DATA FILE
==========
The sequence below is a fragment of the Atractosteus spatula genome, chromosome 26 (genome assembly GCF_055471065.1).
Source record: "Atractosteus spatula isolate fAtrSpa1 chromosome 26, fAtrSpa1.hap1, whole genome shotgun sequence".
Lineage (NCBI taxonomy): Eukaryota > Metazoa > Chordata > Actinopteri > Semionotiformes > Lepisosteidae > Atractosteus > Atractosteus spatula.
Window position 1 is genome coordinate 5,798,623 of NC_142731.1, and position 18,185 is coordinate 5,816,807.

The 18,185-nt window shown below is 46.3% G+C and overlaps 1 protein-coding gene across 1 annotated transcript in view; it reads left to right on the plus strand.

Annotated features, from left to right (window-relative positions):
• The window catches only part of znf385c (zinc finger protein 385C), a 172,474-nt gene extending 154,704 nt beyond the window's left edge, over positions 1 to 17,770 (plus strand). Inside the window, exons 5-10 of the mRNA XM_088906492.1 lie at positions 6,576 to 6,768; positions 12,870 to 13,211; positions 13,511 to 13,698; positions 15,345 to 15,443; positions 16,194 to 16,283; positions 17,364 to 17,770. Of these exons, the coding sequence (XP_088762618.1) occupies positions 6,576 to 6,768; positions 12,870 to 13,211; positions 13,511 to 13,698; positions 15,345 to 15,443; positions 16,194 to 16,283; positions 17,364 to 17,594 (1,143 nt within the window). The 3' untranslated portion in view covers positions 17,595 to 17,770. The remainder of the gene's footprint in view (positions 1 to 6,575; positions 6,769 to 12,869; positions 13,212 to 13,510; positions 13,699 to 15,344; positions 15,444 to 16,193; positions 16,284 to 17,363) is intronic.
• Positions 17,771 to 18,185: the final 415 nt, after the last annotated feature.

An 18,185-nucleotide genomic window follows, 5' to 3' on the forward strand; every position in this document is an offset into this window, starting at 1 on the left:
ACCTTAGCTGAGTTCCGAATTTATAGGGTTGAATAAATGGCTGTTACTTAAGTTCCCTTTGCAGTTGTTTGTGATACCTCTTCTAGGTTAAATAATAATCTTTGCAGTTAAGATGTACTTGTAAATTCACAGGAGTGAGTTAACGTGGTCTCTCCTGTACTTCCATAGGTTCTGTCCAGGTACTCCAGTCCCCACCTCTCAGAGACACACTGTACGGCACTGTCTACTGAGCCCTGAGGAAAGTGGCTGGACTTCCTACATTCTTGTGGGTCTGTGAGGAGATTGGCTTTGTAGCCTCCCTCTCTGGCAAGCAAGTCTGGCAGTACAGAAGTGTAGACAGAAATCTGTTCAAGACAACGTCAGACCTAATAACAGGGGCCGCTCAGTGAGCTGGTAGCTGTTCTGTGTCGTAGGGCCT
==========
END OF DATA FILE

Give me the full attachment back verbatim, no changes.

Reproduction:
The sequence below is a fragment of the Atractosteus spatula genome, chromosome 26 (genome assembly GCF_055471065.1).
Source record: "Atractosteus spatula isolate fAtrSpa1 chromosome 26, fAtrSpa1.hap1, whole genome shotgun sequence".
Lineage (NCBI taxonomy): Eukaryota > Metazoa > Chordata > Actinopteri > Semionotiformes > Lepisosteidae > Atractosteus > Atractosteus spatula.
Window position 1 is genome coordinate 5,798,623 of NC_142731.1, and position 18,185 is coordinate 5,816,807.

The 18,185-nt window shown below is 46.3% G+C and overlaps 1 protein-coding gene across 1 annotated transcript in view; it reads left to right on the plus strand.

Annotated features, from left to right (window-relative positions):
• The window catches only part of znf385c (zinc finger protein 385C), a 172,474-nt gene extending 154,704 nt beyond the window's left edge, over positions 1 to 17,770 (plus strand). Inside the window, exons 5-10 of the mRNA XM_088906492.1 lie at positions 6,576 to 6,768; positions 12,870 to 13,211; positions 13,511 to 13,698; positions 15,345 to 15,443; positions 16,194 to 16,283; positions 17,364 to 17,770. Of these exons, the coding sequence (XP_088762618.1) occupies positions 6,576 to 6,768; positions 12,870 to 13,211; positions 13,511 to 13,698; positions 15,345 to 15,443; positions 16,194 to 16,283; positions 17,364 to 17,594 (1,143 nt within the window). The 3' untranslated portion in view covers positions 17,595 to 17,770. The remainder of the gene's footprint in view (positions 1 to 6,575; positions 6,769 to 12,869; positions 13,212 to 13,510; positions 13,699 to 15,344; positions 15,444 to 16,193; positions 16,284 to 17,363) is intronic.
• Positions 17,771 to 18,185: the final 415 nt, after the last annotated feature.

An 18,185-nucleotide genomic window follows, 5' to 3' on the forward strand; every position in this document is an offset into this window, starting at 1 on the left:
ACCTTAGCTGAGTTCCGAATTTATAGGGTTGAATAAATGGCTGTTACTTAAGTTCCCTTTGCAGTTGTTTGTGATACCTCTTCTAGGTTAAATAATAATCTTTGCAGTTAAGATGTACTTGTAAATTCACAGGAGTGAGTTAACGTGGTCTCTCCTGTACTTCCATAGGTTCTGTCCAGGTACTCCAGTCCCCACCTCTCAGAGACACACTGTACGGCACTGTCTACTGAGCCCTGAGGAAAGTGGCTGGACTTCCTACATTCTTGTGGGTCTGTGAGGAGATTGGCTTTGTAGCCTCCCTCTCTGGCAAGCAAGTCTGGCAGTACAGAAGTGTAGACAGAAATCTGTTCAAGACAACGTCAGACCTAATAACAGGGGCCGCTCAGTGAGCTGGTAGCTGTTCTGTGTCGTAGGGCCT